116 3rd St SE
Cedar Rapids, Iowa 52401
CEDAR RAPIDS — A cultural assessment of the Cedar Rapids Community School District is expected to provide “rich data” on why employees might be leaving the district, and provide better ways of finding and keeping workers, according to executive director of talent management Linda Noggle.
The district is working with Top RANK, a Cedar Rapids-based employment search service that helps identify diversity, equity and inclusion solutions.
As schools across the nation face a shortage of educators and staff, Cedar Rapids schools are doing a “deep dive” in to why people are leaving the profession and how to better to recruit and retain workers, Noggle said.
During a school board meeting Monday, Noggle presented the top reasons staff are leaving the district, including looking for a career change and opportunity at another school district.
Board member Nancy Humbles questioned why staff are being attracted to other school districts. Noggle said her team is working this year to gather that data by having conversations with former employees. Previously, the district relied on exit interviews, which Noggle said didn’t provide good information about why employees left.
The attrition rate, however, is improving since the start of the pandemic, Noggle said, with fewer staff leaving the district for the 2022-23 school year than in the previous year. There was an attrition rate of 5.6 percent during the 2021-22 school year, dropping to 1.9 percent this year.
The district has a total of 2,666 employees, 47 percent of which are teachers and 17 percent paraeducators. Ninety percent of the staff are white and 74 percent are female.
“We recognize this is an area of opportunity for us and an area of growth,” Noggle said. “How do we increase the number of non-white employees we have in our district and ensure we have people who look like our students?”
Although the district has “a long way to go,” Noggle said the number of non-white employees has grown by 4 percent since 2018. The Cedar Rapids district’s 16,700-student body is almost 30 percent students of color.
Before the pandemic, the district was hiring more staff than it was losing, data shows. However, the district lost 532 employees during the 2020-21 school year and hired 269 — a strategic decision with students split between in-person and online learning.
“That’s when we really started in that period of decline and having a shortage in our workforce. We haven’t fully recovered from that as of yet,” Noggle said.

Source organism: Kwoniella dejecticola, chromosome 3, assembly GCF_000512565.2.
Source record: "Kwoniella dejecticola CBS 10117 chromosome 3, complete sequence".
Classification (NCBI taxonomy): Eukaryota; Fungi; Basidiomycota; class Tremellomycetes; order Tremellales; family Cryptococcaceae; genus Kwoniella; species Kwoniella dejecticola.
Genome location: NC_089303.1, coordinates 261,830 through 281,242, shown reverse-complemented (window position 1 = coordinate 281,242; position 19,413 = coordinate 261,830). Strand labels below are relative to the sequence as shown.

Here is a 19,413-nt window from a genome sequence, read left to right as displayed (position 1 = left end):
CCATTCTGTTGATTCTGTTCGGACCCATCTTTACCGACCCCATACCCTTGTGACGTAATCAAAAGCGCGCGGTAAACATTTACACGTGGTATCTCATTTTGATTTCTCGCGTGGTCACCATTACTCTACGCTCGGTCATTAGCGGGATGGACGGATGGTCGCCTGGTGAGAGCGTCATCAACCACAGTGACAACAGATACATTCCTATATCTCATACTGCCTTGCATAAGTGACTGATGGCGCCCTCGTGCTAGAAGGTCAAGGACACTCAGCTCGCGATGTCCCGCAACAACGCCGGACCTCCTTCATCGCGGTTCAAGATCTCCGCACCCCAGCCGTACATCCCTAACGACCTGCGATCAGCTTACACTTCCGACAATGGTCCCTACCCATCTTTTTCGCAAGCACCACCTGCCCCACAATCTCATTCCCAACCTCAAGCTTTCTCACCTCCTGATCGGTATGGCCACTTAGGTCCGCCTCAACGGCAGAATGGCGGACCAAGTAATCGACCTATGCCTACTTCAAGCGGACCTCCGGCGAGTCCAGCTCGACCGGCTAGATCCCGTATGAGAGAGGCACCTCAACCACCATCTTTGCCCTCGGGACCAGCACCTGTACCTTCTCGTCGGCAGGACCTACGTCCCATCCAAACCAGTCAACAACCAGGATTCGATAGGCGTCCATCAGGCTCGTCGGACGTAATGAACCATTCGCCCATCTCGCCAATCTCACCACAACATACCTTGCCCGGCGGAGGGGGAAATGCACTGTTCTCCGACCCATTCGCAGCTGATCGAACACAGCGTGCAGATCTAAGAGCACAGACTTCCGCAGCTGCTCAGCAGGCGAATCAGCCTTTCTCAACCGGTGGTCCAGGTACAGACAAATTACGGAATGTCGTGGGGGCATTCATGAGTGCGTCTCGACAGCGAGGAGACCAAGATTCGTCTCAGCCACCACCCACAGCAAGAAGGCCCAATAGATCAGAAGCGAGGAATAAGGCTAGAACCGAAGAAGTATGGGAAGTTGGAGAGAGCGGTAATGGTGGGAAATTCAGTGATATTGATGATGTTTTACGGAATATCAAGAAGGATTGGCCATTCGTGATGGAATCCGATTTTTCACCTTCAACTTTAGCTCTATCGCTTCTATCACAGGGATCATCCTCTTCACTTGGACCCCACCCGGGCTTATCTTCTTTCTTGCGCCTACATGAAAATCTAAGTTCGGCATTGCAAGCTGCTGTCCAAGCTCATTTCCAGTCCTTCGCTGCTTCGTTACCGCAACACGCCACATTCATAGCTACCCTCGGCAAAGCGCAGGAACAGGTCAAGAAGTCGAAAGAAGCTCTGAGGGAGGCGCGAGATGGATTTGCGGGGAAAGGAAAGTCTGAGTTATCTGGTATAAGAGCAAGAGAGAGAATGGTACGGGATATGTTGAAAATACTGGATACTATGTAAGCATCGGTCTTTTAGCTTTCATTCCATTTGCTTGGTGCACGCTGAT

While the district made up some of this loss by hiring 478 employees during the 2021-22 school year, it still saw greater attrition at 552 employees leaving that year.
The majority of prospective employees — 61 percent — come to the district through employee referrals. Other prospective employees come to the district through the district’s website. The last quarter find the district through career fairs, university postings and job posting sites.
Eriece Colbert, an equity coach for Cedar Rapids Community School District, is helping lead a new team to find staffing solutions. “We have to address our culture and be honest about what’s not working,” she said.
Some solutions the district already has implemented include increased wages and retention bonuses. Colbert said while increasing wages is important, it’s also about making employees feel appreciated. “There’s not enough of that,” she said.
Cedar Rapids schools are a part of a new Teacher and Registered Apprenticeship Pilot Program, an opportunity for paraeducators to earn their teaching degree with the support of a one-time grant award provided through the state’s allocation of the federal American Rescue Plan Act funds.
A new teacher mentoring and induction program in partnership with Grant Wood Area Education Agency also has increased retention by 34 percent. Through the program, new teachers get support that helps increase their confidence and competence in their classrooms.
Noggle said the district offers “very generous” salaries to new teachers and teachers at the end of their career. “That midcareer area is one we need to take a look at,” she said. “There are always opportunities for us to look at from a salary perspective.”
“Many educators love this work, are passionate about this work, and we have to get those stories out there,” Noggle said.
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